Barely seconds after grasping that I am a skinny, breathing human incubator, I had to think seriously about my views on public and private school education. I still haven’t gotten out of the habit of referring to High School here as Secondary School and Junior College.

And yet, here we are – me, swollen with Blobette and absolutely clueless about the educational system here, and Tony – a fine product of Brisbane’s private and public school education… except Australia decentralises its educational system and leaves it in the hands of each state/territory, doesn’t she.

So both of us are flying a little blind here.

The thing is, I was educated in a branded school. Actually, I hail from two branded schools in Singapore and no one cares here. And yet, thanks to my hardwiring and 20+ years of academic indoctrination Singapore-style, I feel a little anxious about the idea of sending Blobette to a no-name school. Actually, I quite loathe it.

MommyShorts, whose blog I heart and whose talent I secretly want to zap with a sonic screwdriver, is the queen of funny charts. But one chart in particular made me cringe-laugh so much, I almost shot juice out my nose:

Getting them off to the right start

I am trying so hard not to be that parent already, but oh lordy – I HAVEN’T ENROLLED HER ANYWHERE! I AM A CRAP PARENT! AND ALL BECAUSE I’M NAIVE ENOUGH TO ‘WAIT TILL SHE’S BORN, AT THE VERY LEAST’! WAAAAAAAHHHH!!!

<end scene>

Why Chinese mothers are superior

Not that I believe they are, but it’s a catchy title, huh. Read this rather controversial article today with the same title, and had to really think about it before I decided to publicly “like” it on Facebook.

It wasn’t an easy read. It wasn’t even all that familiar in bits, because my mother had never been that crazy – thank you God! But the article scored gold stars with me for the following reasons.

  • The author displayed absolute guts in presenting a single version of Asian values in a very Western publication with – no doubt – a highly opinionated target audience poised to pounce and protect their way of life.
  • The author practically glorified the crazy competitive nature that seems dyed in Asian wool – and gave it a name, a face, an explanation that wasn’t centred around saving face or sadism.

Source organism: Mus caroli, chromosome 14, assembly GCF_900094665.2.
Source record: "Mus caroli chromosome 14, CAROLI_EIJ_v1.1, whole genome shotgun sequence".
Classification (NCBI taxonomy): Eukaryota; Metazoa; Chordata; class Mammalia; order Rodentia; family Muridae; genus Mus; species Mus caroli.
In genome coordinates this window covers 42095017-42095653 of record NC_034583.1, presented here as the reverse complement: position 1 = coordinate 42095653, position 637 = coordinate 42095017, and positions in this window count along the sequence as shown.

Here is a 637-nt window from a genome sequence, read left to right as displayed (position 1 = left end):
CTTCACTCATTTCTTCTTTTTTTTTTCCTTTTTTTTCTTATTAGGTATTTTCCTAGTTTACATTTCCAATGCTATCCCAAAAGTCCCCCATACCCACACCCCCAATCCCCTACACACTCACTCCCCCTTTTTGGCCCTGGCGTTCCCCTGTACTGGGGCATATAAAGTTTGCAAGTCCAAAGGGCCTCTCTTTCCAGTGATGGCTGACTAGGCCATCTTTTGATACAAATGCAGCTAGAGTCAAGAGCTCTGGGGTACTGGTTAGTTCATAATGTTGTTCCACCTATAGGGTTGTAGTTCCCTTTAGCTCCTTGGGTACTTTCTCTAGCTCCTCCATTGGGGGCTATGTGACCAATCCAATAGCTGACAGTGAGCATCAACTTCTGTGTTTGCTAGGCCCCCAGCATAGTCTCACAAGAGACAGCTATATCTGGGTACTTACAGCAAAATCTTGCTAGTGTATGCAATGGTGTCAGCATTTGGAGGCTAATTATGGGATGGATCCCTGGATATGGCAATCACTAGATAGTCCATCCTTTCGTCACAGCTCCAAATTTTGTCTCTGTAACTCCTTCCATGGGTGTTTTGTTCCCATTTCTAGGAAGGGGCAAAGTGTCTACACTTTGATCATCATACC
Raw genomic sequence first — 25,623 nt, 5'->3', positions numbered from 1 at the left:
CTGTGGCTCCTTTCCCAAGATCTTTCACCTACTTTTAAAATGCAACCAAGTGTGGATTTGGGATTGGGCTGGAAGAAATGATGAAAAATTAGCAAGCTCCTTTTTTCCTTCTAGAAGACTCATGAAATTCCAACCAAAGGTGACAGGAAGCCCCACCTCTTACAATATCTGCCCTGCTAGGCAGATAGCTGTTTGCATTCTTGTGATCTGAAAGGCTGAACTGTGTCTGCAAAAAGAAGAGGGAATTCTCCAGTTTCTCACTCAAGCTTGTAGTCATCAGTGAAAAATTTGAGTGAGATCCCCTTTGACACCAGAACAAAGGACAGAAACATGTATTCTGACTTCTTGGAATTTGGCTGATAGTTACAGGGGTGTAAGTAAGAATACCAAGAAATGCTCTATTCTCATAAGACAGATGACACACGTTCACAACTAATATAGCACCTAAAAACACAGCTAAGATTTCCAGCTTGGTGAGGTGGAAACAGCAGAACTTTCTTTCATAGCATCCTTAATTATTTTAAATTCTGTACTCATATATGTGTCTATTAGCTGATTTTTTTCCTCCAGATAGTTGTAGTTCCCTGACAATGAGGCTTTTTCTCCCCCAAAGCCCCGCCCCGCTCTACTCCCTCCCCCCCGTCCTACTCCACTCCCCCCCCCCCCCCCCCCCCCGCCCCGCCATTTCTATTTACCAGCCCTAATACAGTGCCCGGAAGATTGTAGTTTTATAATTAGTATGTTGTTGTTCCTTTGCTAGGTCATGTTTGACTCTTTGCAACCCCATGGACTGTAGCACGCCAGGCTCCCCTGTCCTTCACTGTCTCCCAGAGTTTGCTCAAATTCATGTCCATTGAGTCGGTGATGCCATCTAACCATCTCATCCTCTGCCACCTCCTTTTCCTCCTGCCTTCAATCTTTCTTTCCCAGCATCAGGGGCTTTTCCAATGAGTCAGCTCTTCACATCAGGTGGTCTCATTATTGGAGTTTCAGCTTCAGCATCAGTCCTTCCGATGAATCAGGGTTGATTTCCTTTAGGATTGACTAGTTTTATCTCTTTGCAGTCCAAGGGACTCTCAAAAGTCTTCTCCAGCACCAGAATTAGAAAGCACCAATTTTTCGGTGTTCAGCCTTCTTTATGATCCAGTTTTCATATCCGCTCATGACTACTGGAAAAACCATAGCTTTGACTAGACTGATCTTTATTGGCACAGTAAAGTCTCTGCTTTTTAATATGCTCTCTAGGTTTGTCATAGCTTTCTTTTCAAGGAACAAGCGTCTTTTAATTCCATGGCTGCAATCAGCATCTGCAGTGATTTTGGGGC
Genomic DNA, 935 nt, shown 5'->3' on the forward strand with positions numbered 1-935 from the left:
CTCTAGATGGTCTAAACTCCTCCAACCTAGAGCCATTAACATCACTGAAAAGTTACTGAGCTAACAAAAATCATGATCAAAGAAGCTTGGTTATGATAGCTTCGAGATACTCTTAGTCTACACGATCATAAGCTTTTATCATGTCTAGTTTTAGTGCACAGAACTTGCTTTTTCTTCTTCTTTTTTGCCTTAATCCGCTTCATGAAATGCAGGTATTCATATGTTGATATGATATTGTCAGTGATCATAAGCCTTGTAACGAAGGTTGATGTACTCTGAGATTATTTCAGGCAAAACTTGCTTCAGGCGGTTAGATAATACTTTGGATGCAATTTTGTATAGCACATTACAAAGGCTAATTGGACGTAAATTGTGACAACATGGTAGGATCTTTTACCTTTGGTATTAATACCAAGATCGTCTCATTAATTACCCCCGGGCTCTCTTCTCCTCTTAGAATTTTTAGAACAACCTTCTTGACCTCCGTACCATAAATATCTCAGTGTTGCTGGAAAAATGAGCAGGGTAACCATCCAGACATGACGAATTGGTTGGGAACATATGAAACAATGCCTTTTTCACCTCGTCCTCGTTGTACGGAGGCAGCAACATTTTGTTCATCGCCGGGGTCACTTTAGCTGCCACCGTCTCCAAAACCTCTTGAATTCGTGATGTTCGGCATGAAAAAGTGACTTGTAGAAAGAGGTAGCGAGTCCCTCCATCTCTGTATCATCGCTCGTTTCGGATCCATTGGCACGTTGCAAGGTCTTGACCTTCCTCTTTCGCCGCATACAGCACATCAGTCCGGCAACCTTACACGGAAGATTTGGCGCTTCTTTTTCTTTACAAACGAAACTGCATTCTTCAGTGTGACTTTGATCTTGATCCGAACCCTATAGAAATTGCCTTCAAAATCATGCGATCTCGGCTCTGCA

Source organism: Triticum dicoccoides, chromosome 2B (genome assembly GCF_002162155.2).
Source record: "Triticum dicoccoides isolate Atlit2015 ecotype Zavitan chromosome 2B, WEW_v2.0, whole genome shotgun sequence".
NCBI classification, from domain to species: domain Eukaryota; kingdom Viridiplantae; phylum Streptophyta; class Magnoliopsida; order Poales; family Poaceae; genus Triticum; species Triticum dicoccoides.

• While she sounded rather abusive and nuts in places, the author wasn’t that off the mark. She had some valid points. She wasn’t completely bonkers.

I’ve survived the Singapore educational system. It’s nothing to sneeze at and as much as I look back on some of the years and shudder, I am strangely proud to be a product of its rigour. I had my most difficult school years in Singapore. By the time I got to Uni in Australia, it was a breeze. And while I really didn’t enjoy aspects of my school life in Singapore, I learnt this much at least.

  • Life doesn’t slow down to wait for you to catch up.
    Sometimes, you just have to force yourself to learn. When it comes to learning about do-or-die, I think I’d rather learn it early over a math book, than later in a job that pays my mortgage.
  • Keen competition with others is good.
    It tells you never to be complacent. It instills humility because you know there’s always someone better, brighter, faster, more diligent. It teaches you to get over yourself after your 5 seconds of glory.
  • Everything requires hard work and perseverance.
    Even subjects you think you’re good at. The whole concept of reaching your full potential is very much the pulse of Asian upbringing. And the drum beats even stronger in Asian churches. Do your very best for God. Be a testament for Him. Laziness is sin.
  • Self-esteem and job satisfaction comes from doing it proper.
    Praise for every single non-event is empty indeed. Praise earned for a job truly well done is a prize far greater and worth striving for.

There are heinous stereotypes about Eastern and Western parenting styles in the article that the author was quick to acknowledge from the start. I’m not saying I agree with all she said. But a part of me read it, and felt proud because yeah… the work ethic that Asian families instill in their young is so invaluable. I see so many wimpy, aimless, idle, ungrateful teens today that I want to shake – hard! And give them a dose of REAL school homework and school activities so hectic, they stay out of mischief. Simplistic, but a girl’s gotta dream.

And yet, I wished the Singapore school system – in my time – didn’t force us all to be bilingual. Wasn’t so terribly pragmatic that it forced us to be doctors, accountants, engineers all. Didn’t make our local exams so difficult that MENSA students couldn’t even answer a Primary 6 math question easily. Didn’t pigeon hole us before we barely reached puberty. Didn’t litter our holidays with private tuition and extra classes. Didn’t ostracise us for wanting to attend a church camp instead of choir practice for the national finals.

But still, I look back largely with fondness. Because it was a rite of passage. And it was tough. And I survived by the grace of God and extra tuition. And made tremendous friendships. And got equipped with invaluable life skills.

I know I’m not a parent yet, and I’m still relatively new to my borrowed and Western country of residence. I don’t profess to have all the answers. But I had a chat with Tony today, and we know we want to find a happy medium between our two educational cultures for our children.